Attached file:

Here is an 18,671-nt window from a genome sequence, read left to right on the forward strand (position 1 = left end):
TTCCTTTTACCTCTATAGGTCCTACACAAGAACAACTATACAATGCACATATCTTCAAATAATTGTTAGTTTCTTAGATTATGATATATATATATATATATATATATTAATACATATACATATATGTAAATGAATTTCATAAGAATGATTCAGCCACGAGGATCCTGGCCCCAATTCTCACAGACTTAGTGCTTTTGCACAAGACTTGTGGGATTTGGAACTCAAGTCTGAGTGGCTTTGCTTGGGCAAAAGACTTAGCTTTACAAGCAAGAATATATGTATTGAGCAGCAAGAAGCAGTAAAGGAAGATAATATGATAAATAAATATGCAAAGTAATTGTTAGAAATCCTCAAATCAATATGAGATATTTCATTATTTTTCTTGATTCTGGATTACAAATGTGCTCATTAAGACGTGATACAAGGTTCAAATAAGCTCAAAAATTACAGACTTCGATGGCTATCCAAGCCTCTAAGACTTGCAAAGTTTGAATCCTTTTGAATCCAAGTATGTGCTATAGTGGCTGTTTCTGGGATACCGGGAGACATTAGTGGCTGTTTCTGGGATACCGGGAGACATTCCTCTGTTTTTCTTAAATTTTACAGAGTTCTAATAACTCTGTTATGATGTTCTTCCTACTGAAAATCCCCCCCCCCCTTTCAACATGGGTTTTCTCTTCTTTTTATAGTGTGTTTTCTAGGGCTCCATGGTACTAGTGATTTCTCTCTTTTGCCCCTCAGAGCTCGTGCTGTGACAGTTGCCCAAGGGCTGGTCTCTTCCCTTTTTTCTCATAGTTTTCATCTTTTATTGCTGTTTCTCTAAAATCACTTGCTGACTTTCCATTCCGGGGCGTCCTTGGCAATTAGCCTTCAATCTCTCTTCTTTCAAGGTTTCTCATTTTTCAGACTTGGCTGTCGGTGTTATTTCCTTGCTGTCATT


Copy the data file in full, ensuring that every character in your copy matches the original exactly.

Here is an 18,671-nt window from a genome sequence, read left to right on the forward strand (position 1 = left end):
TTCCTTTTACCTCTATAGGTCCTACACAAGAACAACTATACAATGCACATATCTTCAAATAATTGTTAGTTTCTTAGATTATGATATATATATATATATATATATATTAATACATATACATATATGTAAATGAATTTCATAAGAATGATTCAGCCACGAGGATCCTGGCCCCAATTCTCACAGACTTAGTGCTTTTGCACAAGACTTGTGGGATTTGGAACTCAAGTCTGAGTGGCTTTGCTTGGGCAAAAGACTTAGCTTTACAAGCAAGAATATATGTATTGAGCAGCAAGAAGCAGTAAAGGAAGATAATATGATAAATAAATATGCAAAGTAATTGTTAGAAATCCTCAAATCAATATGAGATATTTCATTATTTTTCTTGATTCTGGATTACAAATGTGCTCATTAAGACGTGATACAAGGTTCAAATAAGCTCAAAAATTACAGACTTCGATGGCTATCCAAGCCTCTAAGACTTGCAAAGTTTGAATCCTTTTGAATCCAAGTATGTGCTATAGTGGCTGTTTCTGGGATACCGGGAGACATTAGTGGCTGTTTCTGGGATACCGGGAGACATTCCTCTGTTTTTCTTAAATTTTACAGAGTTCTAATAACTCTGTTATGATGTTCTTCCTACTGAAAATCCCCCCCCCCCTTTCAACATGGGTTTTCTCTTCTTTTTATAGTGTGTTTTCTAGGGCTCCATGGTACTAGTGATTTCTCTCTTTTGCCCCTCAGAGCTCGTGCTGTGACAGTTGCCCAAGGGCTGGTCTCTTCCCTTTTTTCTCATAGTTTTCATCTTTTATTGCTGTTTCTCTAAAATCACTTGCTGACTTTCCATTCCGGGGCGTCCTTGGCAATTAGCCTTCAATCTCTCTTCTTTCAAGGTTTCTCATTTTTCAGACTTGGCTGTCGGTGTTATTTCCTTGCTGTCATT